There are many different materials to choose from when fitting a new roof, but some roofs are better suited to certain climates than others. If you live in an area where extreme weather conditions are common, as well as looking at style, color and cost, checking the durability and resistance of roofing materials will help you to pick the most appropriate for your home.
Whether it’s covered with metal panels, slate shingles, or even a layer of plants, any correctly installed roof should keep your home warm and secure in winter. However, each option brings particular benefits that could protect your home further in harsh weather conditions at any time of year.
Keeping Homes Cool with Metal Panels
In areas susceptible to winter storms, metal roof panels are resilient to wind and allow snow and ice to slide off easily, reducing the risk of damage or collapse from the additional weight. At the same time, in hot, southern climates, a metal roof can keep a home cooler as the surface reflects heat from the sun. This same heat-resistant quality also means that aluminum sheet or copper tiles are a good roofing choice for homes in arid areas where wildfires are a risk. The most significant benefit of a metal roof is its durability, making it a good long-term investment. A well fitted metal roof can have a lifespan of up to 75 years, 3 times longer than one covered with asphalt shingles.
Absorbing Rain Runoff with a Living Roof
At the end of their long life, metal roofs can also be recycled making them one of the most environmentally-friendly materials for your home. However, for the ultimate in eco-friendly roof coverings, a living roof not only provides a natural habitat for birds, insects and plants in urban areas but also helps to regulate interior temperatures through highly effective insulation and shading. Green roofs are also suitable for areas subject to heavy rainfalls. While a waterproof membrane prevents moisture from entering the home, the living layer of planting captures rainwater, reducing the amount of runoff which instead is slowly released through evaporation and absorbed by plants.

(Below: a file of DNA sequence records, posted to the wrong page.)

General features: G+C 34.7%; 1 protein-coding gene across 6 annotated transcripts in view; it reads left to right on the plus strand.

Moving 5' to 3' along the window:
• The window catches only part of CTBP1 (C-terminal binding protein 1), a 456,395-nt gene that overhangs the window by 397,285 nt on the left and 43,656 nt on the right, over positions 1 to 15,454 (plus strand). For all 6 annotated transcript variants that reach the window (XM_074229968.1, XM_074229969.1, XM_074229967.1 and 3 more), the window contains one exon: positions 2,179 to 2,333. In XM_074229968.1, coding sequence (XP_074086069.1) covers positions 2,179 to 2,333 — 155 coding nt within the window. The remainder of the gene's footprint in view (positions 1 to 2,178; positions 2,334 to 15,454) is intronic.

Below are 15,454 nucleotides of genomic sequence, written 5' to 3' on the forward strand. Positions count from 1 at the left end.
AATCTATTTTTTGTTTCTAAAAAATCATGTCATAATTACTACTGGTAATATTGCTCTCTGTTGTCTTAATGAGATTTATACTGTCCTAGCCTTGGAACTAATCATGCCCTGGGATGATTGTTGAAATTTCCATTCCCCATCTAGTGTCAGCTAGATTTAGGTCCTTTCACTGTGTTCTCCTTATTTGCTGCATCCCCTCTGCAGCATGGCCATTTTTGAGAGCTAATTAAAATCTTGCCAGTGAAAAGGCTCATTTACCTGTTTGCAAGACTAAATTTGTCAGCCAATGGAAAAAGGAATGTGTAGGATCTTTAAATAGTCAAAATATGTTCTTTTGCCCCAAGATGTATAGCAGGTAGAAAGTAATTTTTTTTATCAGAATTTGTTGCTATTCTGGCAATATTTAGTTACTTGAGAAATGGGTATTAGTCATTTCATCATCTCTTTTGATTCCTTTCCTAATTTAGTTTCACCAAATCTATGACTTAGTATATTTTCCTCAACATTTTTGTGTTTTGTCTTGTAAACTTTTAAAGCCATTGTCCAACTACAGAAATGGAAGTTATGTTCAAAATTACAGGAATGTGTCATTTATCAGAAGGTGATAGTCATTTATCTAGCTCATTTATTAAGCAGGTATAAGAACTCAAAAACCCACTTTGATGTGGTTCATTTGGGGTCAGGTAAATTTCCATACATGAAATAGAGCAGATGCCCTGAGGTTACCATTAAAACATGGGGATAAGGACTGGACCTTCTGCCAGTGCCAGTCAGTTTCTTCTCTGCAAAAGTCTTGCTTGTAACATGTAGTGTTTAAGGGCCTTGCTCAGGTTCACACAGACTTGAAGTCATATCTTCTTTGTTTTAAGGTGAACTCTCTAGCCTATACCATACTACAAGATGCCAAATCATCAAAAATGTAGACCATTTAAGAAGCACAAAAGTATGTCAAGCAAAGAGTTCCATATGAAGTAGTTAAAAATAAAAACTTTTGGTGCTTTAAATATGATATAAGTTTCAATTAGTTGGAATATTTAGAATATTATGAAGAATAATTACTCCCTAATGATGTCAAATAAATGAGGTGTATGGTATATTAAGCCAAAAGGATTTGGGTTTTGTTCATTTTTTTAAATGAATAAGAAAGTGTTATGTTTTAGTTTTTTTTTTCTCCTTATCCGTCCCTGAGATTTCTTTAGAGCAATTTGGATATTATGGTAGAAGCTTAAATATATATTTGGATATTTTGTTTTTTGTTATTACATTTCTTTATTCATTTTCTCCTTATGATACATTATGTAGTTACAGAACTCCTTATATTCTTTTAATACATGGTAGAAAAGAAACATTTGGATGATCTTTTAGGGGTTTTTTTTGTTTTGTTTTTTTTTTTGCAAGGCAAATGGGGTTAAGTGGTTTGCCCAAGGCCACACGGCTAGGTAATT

Fitting Stronger Storm-Resistant Shingles
Although green roofs are becoming more popular, they do require extra maintenance and are not suitable for steeply pitched roofs with a slope of more than 10 degrees. In the US, roofs are commonly covered with asphalt shingles which are cost effective, lightweight and easy to install. Shingles are suitable for most climates, but they do tend to have a shorter life expectancy overall and they can be less durable under severe conditions. As they are heavier and thicker, slate shingles perform better in cold weather and are strong enough to cope with high winds and heavy hail.
While there are many factors to think about when choosing a new roof, taking into account the local climate can help to ensure your home is well protected, even in extreme weather conditions.